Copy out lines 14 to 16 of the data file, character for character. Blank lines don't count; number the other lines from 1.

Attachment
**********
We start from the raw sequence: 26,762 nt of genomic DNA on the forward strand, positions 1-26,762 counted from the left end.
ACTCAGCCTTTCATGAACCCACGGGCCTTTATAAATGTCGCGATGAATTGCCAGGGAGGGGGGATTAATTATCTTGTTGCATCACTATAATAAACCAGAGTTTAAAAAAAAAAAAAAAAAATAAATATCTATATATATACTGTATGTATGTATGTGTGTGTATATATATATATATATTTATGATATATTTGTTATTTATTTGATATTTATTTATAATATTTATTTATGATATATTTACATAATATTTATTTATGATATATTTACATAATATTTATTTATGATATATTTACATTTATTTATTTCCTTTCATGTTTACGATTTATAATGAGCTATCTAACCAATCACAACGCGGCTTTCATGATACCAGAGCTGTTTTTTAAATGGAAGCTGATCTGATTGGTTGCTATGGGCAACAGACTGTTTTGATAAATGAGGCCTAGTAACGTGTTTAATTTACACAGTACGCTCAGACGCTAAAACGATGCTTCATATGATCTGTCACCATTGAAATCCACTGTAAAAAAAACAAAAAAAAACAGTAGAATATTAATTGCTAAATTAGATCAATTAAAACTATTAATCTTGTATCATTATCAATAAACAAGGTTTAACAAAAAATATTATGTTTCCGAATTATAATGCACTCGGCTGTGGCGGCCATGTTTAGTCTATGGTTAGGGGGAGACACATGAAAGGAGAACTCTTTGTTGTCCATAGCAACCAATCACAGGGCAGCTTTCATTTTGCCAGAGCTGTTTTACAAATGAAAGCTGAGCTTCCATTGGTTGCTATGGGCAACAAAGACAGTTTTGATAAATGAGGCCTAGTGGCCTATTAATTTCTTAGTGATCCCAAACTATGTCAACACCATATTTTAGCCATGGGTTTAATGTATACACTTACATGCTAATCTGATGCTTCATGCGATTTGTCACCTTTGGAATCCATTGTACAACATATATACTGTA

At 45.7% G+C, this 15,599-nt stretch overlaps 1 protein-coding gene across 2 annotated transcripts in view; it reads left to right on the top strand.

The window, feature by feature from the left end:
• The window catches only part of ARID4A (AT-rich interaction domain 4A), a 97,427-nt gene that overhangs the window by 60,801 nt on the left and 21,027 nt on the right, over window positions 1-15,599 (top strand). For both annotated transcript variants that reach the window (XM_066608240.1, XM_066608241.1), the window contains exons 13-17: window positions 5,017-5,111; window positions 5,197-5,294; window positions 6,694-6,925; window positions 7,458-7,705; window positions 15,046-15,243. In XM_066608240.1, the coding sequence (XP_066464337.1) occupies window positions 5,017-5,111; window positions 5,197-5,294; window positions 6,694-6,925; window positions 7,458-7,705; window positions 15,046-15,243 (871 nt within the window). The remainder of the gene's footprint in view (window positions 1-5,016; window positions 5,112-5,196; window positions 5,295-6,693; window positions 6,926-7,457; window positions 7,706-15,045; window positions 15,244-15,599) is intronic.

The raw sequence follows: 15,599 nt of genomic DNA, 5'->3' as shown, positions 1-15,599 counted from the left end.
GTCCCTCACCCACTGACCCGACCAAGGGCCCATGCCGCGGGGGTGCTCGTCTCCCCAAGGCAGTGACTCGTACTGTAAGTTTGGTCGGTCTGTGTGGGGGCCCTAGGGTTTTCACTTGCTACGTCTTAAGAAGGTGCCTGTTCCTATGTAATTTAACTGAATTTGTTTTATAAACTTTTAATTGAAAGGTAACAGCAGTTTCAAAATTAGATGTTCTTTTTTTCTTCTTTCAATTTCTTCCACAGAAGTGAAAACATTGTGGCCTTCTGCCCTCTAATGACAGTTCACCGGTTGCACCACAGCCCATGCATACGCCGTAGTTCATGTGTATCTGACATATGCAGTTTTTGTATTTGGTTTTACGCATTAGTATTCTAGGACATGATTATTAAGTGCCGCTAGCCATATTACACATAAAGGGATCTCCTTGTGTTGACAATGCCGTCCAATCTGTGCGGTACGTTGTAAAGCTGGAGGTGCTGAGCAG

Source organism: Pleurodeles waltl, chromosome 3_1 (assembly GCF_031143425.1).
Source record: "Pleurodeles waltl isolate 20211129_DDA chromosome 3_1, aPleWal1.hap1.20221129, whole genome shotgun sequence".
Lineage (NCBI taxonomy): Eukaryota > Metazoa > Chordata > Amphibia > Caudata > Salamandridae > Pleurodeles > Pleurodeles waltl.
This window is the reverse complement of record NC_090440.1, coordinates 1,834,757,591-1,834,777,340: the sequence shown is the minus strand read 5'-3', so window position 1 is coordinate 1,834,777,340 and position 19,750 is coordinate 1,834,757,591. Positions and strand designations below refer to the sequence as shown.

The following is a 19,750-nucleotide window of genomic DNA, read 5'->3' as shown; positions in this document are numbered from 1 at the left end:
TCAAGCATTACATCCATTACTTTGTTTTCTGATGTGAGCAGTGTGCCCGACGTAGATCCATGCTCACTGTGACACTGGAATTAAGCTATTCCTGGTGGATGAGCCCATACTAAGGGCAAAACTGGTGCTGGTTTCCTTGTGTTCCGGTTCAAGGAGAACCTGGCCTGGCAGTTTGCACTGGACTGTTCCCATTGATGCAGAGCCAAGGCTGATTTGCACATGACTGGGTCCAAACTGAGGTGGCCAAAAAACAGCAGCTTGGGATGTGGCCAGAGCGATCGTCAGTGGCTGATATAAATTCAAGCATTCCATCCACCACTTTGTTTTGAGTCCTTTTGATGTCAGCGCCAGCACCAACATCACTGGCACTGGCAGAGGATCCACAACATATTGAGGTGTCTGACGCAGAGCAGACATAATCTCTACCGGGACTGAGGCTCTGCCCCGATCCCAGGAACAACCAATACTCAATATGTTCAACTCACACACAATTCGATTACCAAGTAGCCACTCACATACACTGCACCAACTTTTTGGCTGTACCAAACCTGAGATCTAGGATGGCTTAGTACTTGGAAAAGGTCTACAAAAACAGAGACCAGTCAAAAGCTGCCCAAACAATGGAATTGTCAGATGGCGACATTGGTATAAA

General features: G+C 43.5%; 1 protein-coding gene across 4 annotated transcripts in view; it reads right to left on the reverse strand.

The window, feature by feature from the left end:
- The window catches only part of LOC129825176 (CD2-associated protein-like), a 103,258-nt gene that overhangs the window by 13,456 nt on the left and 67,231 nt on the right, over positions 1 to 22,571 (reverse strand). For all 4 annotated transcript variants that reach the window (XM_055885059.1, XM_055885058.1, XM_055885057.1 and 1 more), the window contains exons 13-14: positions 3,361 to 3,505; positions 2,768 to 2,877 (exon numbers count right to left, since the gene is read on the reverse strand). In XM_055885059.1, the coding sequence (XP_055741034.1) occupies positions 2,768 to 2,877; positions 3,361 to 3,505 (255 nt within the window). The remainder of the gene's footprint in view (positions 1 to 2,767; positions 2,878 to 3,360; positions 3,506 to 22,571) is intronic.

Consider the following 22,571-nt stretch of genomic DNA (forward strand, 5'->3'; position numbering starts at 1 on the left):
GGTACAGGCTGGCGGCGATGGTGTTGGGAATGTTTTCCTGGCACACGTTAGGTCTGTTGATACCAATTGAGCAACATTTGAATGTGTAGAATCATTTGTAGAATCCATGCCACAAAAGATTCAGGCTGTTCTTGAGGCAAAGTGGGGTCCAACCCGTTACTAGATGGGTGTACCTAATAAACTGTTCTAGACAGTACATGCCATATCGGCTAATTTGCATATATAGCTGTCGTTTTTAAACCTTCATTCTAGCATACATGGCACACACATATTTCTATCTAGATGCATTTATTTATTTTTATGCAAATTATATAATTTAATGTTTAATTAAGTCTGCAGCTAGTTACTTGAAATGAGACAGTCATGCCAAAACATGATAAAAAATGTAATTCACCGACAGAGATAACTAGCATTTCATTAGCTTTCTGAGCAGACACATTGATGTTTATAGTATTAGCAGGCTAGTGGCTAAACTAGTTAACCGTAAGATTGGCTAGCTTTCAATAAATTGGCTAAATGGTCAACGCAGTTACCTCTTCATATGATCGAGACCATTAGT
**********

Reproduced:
General features: G+C 43.5%; 1 protein-coding gene across 4 annotated transcripts in view; it reads right to left on the reverse strand.

The window, feature by feature from the left end:
- The window catches only part of LOC129825176 (CD2-associated protein-like), a 103,258-nt gene that overhangs the window by 13,456 nt on the left and 67,231 nt on the right, over positions 1 to 22,571 (reverse strand). For all 4 annotated transcript variants that reach the window (XM_055885059.1, XM_055885058.1, XM_055885057.1 and 1 more), the window contains exons 13-14: positions 3,361 to 3,505; positions 2,768 to 2,877 (exon numbers count right to left, since the gene is read on the reverse strand). In XM_055885059.1, the coding sequence (XP_055741034.1) occupies positions 2,768 to 2,877; positions 3,361 to 3,505 (255 nt within the window). The remainder of the gene's footprint in view (positions 1 to 2,767; positions 2,878 to 3,360; positions 3,506 to 22,571) is intronic.